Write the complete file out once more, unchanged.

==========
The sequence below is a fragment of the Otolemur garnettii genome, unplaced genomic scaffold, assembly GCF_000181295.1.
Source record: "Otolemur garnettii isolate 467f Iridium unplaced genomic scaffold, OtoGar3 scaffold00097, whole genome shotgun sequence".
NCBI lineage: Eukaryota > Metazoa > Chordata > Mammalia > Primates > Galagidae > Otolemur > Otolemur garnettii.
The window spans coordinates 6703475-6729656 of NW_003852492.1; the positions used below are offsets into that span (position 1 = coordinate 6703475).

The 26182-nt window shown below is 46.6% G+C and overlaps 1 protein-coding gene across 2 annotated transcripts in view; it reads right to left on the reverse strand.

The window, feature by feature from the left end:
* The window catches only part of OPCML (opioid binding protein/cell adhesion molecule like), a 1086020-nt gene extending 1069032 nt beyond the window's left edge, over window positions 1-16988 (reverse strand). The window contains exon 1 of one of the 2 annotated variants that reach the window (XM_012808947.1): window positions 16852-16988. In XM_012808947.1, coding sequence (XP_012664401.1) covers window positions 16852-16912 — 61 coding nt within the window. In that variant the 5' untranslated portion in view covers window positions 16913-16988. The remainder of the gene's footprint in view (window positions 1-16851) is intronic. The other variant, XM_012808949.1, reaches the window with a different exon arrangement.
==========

The sequence below is a fragment of the Otolemur garnettii genome, unplaced genomic scaffold, assembly GCF_000181295.1.
Source record: "Otolemur garnettii isolate 467f Iridium unplaced genomic scaffold, OtoGar3 scaffold00097, whole genome shotgun sequence".
NCBI lineage: Eukaryota > Metazoa > Chordata > Mammalia > Primates > Galagidae > Otolemur > Otolemur garnettii.
The window spans coordinates 6703475-6729656 of NW_003852492.1; the positions used below are offsets into that span (position 1 = coordinate 6703475).

The 26182-nt window shown below is 46.6% G+C and overlaps 1 protein-coding gene across 2 annotated transcripts in view; it reads right to left on the reverse strand.

The window, feature by feature from the left end:
* The window catches only part of OPCML (opioid binding protein/cell adhesion molecule like), a 1086020-nt gene extending 1069032 nt beyond the window's left edge, over window positions 1-16988 (reverse strand). The window contains exon 1 of one of the 2 annotated variants that reach the window (XM_012808947.1): window positions 16852-16988. In XM_012808947.1, coding sequence (XP_012664401.1) covers window positions 16852-16912 — 61 coding nt within the window. In that variant the 5' untranslated portion in view covers window positions 16913-16988. The remainder of the gene's footprint in view (window positions 1-16851) is intronic. The other variant, XM_012808949.1, reaches the window with a different exon arrangement.